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Thursday, March 24, 2005

The CNN mindset at Harvard 

My good friend from Boston sent me an e-mail about a conversation he had with a girl at Harvard who was handing out Anti-Cuba propaganda on campus. He shared some of her claims, and I share with you my rebuttals:

I am very glad that you e-mailed me this girl's comments. As it gives me a lovely opportunity to rebuttal in an educated manner. As I'm sure the more and more I teach, the more and more this kind of silliness will come up. I'm disappointed that this girl is attending Harvard and is still thinking in the CNN context though. Very disappointing. Okay, here we go:

Leafleting for a "pro-democracy" thing: Interesting way of campaigning for the World’s Super Power to meddle and fuck with the on-goings of an independent republic. Certainly this pro-democracy rhetoric looses a lot of ground after the Iraq war. Let’s not forget other pro-democracy events for Cuba like bombing their airplanes and tourist hotels. Broadcasting (illegally) radio signals that tell people to overthrow their government. An interminable blockade and a tightening of a blockade with food and medicine. And the every lingering threat of war. All of this orchestrated in Miami and Washington.

Grandparents were executed during the revolution because they tried to leave Cuba: Cuba, like the U.S., does allow capital punishment in extenuating circumstances for such crimes as war crimes, terrorism, and murder. In 2003 Cuba executed 4 people for hi-jacking a Havana Bay ferry, holding people at knife point, threatening their lives, and taking a dangerously over-loaded boat out into the Florida Straits. Before then, Cuba has not executed anyone since the mid 1960s. Also, unlike every other Latin American nation at this time, Cuba did not "disappear" anyone, or torture anyone. I'll let Galeano take it from here,” [in 1959] the worst [of Batista’s] torturers go up against a wall. The aptly named “Bonebreaker” faints each time the firing squad takes aim. They have to bind him to a post.” (Galeano, 1988). While I do not support capital punishment in any context, I regret to say that, if in fact this girl’s grandparents were executed, it is likely in retribution for crimes that go well beyond leaving the island.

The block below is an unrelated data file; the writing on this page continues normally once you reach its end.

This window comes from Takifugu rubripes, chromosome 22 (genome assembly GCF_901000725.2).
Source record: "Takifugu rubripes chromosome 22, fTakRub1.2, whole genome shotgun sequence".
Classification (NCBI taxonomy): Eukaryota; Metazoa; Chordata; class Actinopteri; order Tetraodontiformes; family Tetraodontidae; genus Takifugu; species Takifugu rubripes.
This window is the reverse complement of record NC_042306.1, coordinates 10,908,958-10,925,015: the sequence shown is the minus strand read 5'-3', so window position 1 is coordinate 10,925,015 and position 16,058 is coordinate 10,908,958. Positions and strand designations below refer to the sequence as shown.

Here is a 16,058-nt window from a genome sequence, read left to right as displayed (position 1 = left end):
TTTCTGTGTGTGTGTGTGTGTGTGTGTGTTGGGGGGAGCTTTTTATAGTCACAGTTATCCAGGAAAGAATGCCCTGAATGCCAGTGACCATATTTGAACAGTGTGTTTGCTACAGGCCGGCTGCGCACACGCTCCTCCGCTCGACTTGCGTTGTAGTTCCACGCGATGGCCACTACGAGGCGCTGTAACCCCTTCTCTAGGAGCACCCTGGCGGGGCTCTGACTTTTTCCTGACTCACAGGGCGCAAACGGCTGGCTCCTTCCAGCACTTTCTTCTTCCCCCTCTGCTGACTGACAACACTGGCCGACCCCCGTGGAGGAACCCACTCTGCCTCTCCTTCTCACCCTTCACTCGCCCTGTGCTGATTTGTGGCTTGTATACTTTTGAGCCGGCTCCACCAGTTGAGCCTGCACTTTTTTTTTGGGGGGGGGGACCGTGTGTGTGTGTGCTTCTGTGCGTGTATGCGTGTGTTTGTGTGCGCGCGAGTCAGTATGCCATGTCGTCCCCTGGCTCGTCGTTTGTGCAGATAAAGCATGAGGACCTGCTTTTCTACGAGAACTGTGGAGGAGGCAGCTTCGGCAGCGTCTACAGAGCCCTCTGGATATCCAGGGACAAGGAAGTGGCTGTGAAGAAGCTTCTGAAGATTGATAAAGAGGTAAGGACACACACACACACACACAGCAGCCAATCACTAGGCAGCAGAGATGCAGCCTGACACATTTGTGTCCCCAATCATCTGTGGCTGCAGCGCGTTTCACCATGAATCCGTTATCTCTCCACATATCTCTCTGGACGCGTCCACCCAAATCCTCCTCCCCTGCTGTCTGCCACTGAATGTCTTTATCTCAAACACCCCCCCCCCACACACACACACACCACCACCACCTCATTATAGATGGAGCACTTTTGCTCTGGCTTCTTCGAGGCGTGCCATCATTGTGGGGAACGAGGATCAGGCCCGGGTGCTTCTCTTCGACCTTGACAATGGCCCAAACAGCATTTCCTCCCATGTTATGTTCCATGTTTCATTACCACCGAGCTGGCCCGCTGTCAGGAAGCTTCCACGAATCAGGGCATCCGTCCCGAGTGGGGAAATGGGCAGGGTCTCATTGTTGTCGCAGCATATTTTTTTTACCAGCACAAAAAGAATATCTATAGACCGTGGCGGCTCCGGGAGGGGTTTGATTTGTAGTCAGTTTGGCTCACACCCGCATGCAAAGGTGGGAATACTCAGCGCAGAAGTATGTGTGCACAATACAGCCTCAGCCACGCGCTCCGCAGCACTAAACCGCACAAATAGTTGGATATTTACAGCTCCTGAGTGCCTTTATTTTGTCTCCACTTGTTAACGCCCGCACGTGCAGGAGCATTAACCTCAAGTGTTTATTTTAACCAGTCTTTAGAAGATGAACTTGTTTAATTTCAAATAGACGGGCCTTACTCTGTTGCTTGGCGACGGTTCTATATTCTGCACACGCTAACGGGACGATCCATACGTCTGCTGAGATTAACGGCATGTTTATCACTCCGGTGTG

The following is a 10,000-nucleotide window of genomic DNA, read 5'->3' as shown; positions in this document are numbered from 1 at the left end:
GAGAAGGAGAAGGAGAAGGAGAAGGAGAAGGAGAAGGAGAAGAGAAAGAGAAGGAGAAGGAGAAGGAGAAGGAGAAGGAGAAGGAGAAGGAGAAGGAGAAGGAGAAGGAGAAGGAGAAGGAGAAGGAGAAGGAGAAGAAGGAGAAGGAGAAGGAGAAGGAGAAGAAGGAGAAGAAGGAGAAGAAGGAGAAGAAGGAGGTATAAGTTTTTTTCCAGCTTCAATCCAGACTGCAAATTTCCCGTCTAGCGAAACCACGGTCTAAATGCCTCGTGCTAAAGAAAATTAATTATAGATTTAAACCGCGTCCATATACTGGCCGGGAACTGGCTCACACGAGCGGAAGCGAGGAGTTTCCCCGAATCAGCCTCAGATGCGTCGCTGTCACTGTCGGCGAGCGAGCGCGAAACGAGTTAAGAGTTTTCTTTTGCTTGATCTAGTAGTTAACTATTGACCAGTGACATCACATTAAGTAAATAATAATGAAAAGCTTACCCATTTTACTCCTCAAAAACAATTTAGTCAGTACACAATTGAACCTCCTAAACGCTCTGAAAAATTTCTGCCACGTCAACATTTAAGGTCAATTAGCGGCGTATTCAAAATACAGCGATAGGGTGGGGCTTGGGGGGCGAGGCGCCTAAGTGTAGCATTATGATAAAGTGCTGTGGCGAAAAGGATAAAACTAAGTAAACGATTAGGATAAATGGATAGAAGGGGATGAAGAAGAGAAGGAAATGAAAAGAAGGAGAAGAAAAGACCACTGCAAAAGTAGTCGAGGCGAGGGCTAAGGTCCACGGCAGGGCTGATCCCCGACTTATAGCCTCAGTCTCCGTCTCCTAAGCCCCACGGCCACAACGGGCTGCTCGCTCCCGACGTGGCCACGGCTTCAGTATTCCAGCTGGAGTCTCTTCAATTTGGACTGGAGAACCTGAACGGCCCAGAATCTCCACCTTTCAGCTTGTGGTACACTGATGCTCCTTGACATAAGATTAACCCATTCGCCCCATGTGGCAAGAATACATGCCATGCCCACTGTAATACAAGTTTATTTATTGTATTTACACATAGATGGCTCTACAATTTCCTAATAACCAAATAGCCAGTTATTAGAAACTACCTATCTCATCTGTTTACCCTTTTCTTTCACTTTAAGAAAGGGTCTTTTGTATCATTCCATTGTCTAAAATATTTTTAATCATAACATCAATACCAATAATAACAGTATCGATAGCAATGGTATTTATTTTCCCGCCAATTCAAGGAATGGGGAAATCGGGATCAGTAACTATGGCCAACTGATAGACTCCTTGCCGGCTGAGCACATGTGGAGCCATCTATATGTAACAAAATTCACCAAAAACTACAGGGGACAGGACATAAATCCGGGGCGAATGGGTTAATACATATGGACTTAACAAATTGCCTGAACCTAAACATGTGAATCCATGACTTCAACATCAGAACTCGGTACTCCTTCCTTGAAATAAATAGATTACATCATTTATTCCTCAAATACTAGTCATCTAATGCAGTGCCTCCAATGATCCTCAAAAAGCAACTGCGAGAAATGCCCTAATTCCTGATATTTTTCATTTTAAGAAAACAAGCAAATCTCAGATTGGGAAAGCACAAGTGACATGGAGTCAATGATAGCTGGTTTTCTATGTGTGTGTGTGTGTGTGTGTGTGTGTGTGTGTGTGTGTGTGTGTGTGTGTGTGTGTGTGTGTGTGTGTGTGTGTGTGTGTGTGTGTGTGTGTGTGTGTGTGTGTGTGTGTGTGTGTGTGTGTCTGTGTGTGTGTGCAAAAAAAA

Cubans can't leave the country without special permission: Yes! This is true. They do need special permission, just as every citizen of every country needs permission to leave their country. It is called a passport. (Amazing how words and ideas can sound scarier than they are) The international departures terminal in Havana is chalked full of Cubans coming and going freely. Cuba has more embassies in the world than the U.K.; they also have more foreign embassies on their soil than any other Latin American nation. This is a grand statement of internationalism. Why so many embassies overseas? Because there are Cuban citizens and residents overseas. To invite a Cuban citizen to visit a wealthy nation some extra regulations are put in place to ensure that the Cuban travelling abroad will be financially secure. For example a Cuban who visits the U.S. must show that they will have accommodation, travel, and expenditure costs covered because most people make under $30 a month, and they could blow a month’s wage on a taxi ride from the airport. Within the country $30 is almost enough to cover costs, it goes nowhere in any other country, and as such Cuba does not want its citizens living like poppers in guest countries, so proving that a host will cover costs is sometimes necessary.

There’s no popular vote at all: This year is an election year in Cuba. People have a vote at the local, provincial and national level. Candidates do not campaign through advertisements – they meet with citizens on an individual basis and discuss issues. See Arnold August “Democracy in Cuba and the 1997 – 1998 Elections” And also see the attached photo.